Ads from the Republican Jewish Coalition and divisive rhetoric
from the McCain-Palin ticket endanger Israel
By Paul Maccabee and Paula Maccabee
Are we concerned about how a President Barack Obama might treat Israel? Of course. As longtime, passionate supporters of Israel, we are concerned about any U.S. presidential and vice-presidential nominees, even ones like Barack Obama and Joe Biden who came to AIPAC in March 2007 (where we and our 12-year-old son were delegates) to openly proclaim their support for Israel’s security and for sanctions to prevent Iran from acquiring nuclear weapons.
But we believe that the full-page ad placed by the Republican Jewish Coalition in the American Jewish World on Sept. 5, and the divisive politics of the John McCain-Sarah Palin ticket pose a far greater threat to the security of Israel. As emphasized by AIPAC (American Israel Public Affairs Committee) and The Israel Project, support for Israel must not become a partisan political matter.
Both Democrats and Republicans support Israel; and there are at least as many questions about how McCain and Palin would respond to Israel’s need for security, as there are about how the Democratic team would respond. More critically, the divisiveness, jingoism and shoot-from-the-hip style of the McCain-Palin ticket represents a world view and style virtually indistinguishable from that of George W. Bush.
This type of American leadership disregards Israeli intelligence in favor of America-knows-best arrogance, and has contributed to Israel’s isolation from the world community, even as other nations struggle to address similar issues pertaining to Islamic extremism, terrorist attacks on civilians, and the insecurity caused by dependence on Arab oil.
Contrary to what the Republican Jewish Coalition would have you believe, the issue has never been whether Republicans or Democrats are better for Israel. Could any of us say whether Republican Rudy Boschwitz or Democrat Tom Lantos was a stronger supporter of the Jewish State? The real issue is whether specific candidates will have the experience, judgment and insight to be effective advocates for Israel.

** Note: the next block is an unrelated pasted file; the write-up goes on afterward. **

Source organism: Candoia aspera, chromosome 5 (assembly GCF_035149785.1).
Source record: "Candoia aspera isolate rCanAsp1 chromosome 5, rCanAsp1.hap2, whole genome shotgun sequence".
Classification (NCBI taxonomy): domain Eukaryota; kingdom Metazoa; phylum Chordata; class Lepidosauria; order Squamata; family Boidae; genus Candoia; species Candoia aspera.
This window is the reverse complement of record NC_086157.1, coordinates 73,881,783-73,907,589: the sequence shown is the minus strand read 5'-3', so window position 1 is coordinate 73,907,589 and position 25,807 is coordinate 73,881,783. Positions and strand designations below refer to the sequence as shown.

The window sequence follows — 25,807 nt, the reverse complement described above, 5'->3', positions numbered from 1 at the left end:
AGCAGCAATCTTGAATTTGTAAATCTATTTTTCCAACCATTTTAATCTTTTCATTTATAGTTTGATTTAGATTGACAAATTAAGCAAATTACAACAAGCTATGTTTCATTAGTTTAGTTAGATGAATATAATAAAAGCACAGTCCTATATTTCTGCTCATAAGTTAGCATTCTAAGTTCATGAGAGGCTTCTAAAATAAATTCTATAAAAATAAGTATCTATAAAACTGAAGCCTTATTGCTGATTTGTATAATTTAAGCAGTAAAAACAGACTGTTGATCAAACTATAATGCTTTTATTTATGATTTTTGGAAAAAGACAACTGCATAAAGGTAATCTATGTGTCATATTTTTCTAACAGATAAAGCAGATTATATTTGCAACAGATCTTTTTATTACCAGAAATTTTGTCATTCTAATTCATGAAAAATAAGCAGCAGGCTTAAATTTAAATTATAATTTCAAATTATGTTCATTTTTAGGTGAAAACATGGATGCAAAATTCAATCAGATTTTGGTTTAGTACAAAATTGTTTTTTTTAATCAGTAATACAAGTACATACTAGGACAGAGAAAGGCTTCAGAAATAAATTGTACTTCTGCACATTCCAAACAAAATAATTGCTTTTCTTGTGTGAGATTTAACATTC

First, let us be clear. Barack Obama and Joe Biden are strong supporters of Israel. Obama recently told the National Jewish Democratic Council: “When I am president, the United States will stand shoulder to shoulder with Israel.… The United States government and an Obama presidency cannot ask Israel to take risks with respect to its security.”
This may not be a difficult thing to say to a friendly, mainly Jewish audience. But Obama’s speech accepting the Democratic nomination — with 40 million people watching raptly on primetime TV — specifically underscored the need to protect Israel and deter Iran: “You don’t protect Israel and deter Iran just by talking tough in Washington.”
As a state senator in Illinois, Obama co-sponsored a bill that enabled Illinois to invest in Israel bonds. Obama traveled to Israel in 2006 to learn firsthand about the security challenges Israel faces and spoke to Palestinian students in Ramallah, telling them that nothing can break the bonds between the United States and Israel. In the U. S. Senate, Obama has consistently supported foreign aid to Israel and opposed terrorism against the Jewish state, including co-sponsorship of the U.S.-Israel Energy Cooperation Act and the Palestinian Anti-Terrorism Act of 2006.
As Shmuel Rosner, the chief U.S. correspondent for Haaretz, wrote recently: “Obama supports Israel. Period.”
The Republican Jewish Coalition ad warns Minnesota Jews about “anti-Israel advisors” for the Democratic candidate, such as Zbigniew Brzezinski. But John McCain, in his own words, raised even more serious questions about his choice of advisors. In a May 2006 interview with reporter Amir Oren of Haaretz, McCain promised Oren that he’d “send the smartest guy I know in the Middle East such as Jim Baker, though I know that you in Israel don’t like Baker.” It was former secretary of state James Baker who said, “F–k the Jews, they don’t vote for us anyway.”